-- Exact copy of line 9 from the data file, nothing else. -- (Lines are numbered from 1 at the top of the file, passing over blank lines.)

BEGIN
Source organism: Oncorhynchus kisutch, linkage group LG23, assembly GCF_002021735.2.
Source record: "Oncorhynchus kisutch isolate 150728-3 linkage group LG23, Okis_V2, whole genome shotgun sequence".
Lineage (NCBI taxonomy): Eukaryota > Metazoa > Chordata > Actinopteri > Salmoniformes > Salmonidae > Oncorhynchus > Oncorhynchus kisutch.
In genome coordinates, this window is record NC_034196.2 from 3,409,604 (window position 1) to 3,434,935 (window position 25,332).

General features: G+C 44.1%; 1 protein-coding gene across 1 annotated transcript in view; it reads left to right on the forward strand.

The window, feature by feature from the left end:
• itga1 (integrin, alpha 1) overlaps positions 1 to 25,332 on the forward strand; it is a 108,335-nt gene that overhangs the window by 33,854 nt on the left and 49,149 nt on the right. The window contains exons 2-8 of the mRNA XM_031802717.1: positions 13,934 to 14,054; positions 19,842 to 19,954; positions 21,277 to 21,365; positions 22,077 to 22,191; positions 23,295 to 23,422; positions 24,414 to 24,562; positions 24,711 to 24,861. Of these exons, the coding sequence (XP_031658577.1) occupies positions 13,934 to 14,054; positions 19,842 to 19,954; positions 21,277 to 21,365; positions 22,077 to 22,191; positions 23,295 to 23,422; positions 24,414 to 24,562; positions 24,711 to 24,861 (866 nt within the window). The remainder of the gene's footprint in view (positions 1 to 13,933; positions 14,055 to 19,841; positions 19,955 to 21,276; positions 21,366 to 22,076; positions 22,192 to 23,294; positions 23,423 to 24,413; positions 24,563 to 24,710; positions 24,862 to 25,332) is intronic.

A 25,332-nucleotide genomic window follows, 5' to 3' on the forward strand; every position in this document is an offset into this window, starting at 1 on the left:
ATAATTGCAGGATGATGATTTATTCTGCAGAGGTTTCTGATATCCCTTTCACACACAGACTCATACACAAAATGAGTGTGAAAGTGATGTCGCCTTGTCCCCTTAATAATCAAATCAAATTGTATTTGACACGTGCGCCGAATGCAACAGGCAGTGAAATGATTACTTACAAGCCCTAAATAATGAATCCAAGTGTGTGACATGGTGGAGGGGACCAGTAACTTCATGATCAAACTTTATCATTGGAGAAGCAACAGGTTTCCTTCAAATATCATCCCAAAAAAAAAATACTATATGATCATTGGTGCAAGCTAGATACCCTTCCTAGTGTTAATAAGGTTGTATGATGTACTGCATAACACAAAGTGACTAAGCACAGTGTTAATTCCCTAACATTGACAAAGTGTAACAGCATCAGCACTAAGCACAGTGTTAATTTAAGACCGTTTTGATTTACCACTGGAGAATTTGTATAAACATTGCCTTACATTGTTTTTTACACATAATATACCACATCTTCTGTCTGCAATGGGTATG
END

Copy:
ATAATTGCAGGATGATGATTTATTCTGCAGAGGTTTCTGATATCCCTTTCACACACAGACTCATACACAAAATGAGTGTGAAAGTGATGTCGCCTTGTCCCCTTAATAATCAAATCAAATTGTATTTGACACGTGCGCCGAATGCAACAGGCAGTGAAATGATTACTTACAAGCCCTAAATAATGAATCCAAGTGTGTGACATGGTGGAGGGGACCAGTAACTTCATGATCAAACTTTATCATTGGAGAAGCAACAGGTTTCCTTCAAATATCATCCCAAAAAAAAAATACTATATGATCATTGGTGCAAGCTAGATACCCTTCCTAGTGTTAATAAGGTTGTATGATGTACTGCATAACACAAAGTGACTAAGCACAGTGTTAATTCCCTAACATTGACAAAGTGTAACAGCATCAGCACTAAGCACAGTGTTAATTTAAGACCGTTTTGATTTACCACTGGAGAATTTGTATAAACATTGCCTTACATTGTTTTTTACACATAATATACCACATCTTCTGTCTGCAATGGGTATG